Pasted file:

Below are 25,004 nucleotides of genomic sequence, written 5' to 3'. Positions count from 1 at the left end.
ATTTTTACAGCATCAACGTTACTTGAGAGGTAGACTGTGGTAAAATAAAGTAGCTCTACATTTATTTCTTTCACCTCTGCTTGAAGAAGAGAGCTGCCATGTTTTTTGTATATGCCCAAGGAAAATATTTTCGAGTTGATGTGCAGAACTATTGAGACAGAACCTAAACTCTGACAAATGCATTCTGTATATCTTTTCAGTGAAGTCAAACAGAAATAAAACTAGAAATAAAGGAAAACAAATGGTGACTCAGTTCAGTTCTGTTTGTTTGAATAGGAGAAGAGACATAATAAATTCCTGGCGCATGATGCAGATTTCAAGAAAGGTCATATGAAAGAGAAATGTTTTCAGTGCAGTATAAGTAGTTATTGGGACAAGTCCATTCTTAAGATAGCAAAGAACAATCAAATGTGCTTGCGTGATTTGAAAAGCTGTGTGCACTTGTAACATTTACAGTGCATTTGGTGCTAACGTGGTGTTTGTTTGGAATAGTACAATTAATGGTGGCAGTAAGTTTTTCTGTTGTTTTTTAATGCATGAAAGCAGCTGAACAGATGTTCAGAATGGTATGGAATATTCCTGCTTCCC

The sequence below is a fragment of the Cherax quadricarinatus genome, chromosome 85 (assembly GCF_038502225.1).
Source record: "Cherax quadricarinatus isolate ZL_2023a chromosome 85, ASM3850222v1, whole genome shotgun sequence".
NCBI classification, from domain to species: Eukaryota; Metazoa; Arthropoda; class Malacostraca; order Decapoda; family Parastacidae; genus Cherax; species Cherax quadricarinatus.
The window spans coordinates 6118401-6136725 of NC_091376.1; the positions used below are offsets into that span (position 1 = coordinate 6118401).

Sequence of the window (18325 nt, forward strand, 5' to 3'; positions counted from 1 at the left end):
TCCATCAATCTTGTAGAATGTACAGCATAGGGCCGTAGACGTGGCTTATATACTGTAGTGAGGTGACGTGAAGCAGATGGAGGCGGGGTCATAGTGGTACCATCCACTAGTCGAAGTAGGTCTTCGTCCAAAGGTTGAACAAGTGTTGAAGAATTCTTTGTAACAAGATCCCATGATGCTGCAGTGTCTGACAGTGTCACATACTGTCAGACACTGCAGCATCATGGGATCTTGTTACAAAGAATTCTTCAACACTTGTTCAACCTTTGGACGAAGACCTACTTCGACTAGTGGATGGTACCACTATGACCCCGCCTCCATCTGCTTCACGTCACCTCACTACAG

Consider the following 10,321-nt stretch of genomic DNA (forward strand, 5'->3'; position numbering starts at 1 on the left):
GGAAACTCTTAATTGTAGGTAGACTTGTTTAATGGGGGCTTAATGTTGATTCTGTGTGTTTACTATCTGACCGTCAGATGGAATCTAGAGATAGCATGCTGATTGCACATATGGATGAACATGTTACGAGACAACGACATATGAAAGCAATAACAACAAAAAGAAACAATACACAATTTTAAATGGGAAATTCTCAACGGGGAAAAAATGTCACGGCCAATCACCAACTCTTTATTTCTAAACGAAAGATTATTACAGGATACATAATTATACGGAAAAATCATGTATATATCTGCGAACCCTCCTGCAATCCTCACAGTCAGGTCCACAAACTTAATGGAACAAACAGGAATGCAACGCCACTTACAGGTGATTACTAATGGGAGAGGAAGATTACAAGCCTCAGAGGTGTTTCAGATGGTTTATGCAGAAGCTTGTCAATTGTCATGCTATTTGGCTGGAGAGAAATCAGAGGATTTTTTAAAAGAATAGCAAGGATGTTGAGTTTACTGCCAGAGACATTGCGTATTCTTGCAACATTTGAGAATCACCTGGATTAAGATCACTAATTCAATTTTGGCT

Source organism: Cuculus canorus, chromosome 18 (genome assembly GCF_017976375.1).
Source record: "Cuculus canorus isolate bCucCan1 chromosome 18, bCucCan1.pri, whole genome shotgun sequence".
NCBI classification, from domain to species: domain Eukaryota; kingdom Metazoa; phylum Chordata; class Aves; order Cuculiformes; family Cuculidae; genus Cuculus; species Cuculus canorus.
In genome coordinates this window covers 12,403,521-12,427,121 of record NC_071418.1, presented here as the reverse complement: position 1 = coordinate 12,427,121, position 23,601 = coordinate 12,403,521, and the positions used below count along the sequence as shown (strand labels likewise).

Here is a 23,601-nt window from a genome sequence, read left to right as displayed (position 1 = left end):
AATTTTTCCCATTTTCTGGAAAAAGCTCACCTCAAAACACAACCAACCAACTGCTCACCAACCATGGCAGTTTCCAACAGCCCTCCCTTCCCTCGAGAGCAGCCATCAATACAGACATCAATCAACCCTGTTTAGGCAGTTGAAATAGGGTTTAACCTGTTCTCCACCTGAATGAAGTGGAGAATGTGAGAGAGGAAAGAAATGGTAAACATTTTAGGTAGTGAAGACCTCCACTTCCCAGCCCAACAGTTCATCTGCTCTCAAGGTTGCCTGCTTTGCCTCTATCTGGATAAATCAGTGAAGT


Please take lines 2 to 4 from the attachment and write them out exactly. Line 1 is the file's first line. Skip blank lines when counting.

ATTTTTACAGCATCAACGTTACTTGAGAGGTAGACTGTGGTAAAATAAAGTAGCTCTACATTTATTTCTTTCACCTCTGCTTGAAGAAGAGAGCTGCCATGTTTTTTGTATATGCCCAAGGAAAATATTTTCGAGTTGATGTGCAGAACTATTGAGACAGAACCTAAACTCTGACAAATGCATTCTGTATATCTTTTCAGTGAAGTCAAACAGAAATAAAACTAGAAATAAAGGAAAACAAATGGTGACTCAGTTCAGTTCTGTTTGTTTGAATAGGAGAAGAGACATAATAAATTCCTGGCGCATGATGCAGATTTCAAGAAAGGTCATATGAAAGAGAAATGTTTTCAGTGCAGTATAAGTAGTTATTGGGACAAGTCCATTCTTAAGATAGCAAAGAACAATCAAATGTGCTTGCGTGATTTGAAAAGCTGTGTGCACTTGTAACATTTACAGTGCATTTGGTGCTAACGTGGTGTTTGTTTGGAATAGTACAATTAATGGTGGCAGTAAGTTTTTCTGTTGTTTTTTAATGCATGAAAGCAGCTGAACAGATGTTCAGAATGGTATGGAATATTCCTGCTTCCC

The sequence below is a fragment of the Cherax quadricarinatus genome, chromosome 85 (assembly GCF_038502225.1).
Source record: "Cherax quadricarinatus isolate ZL_2023a chromosome 85, ASM3850222v1, whole genome shotgun sequence".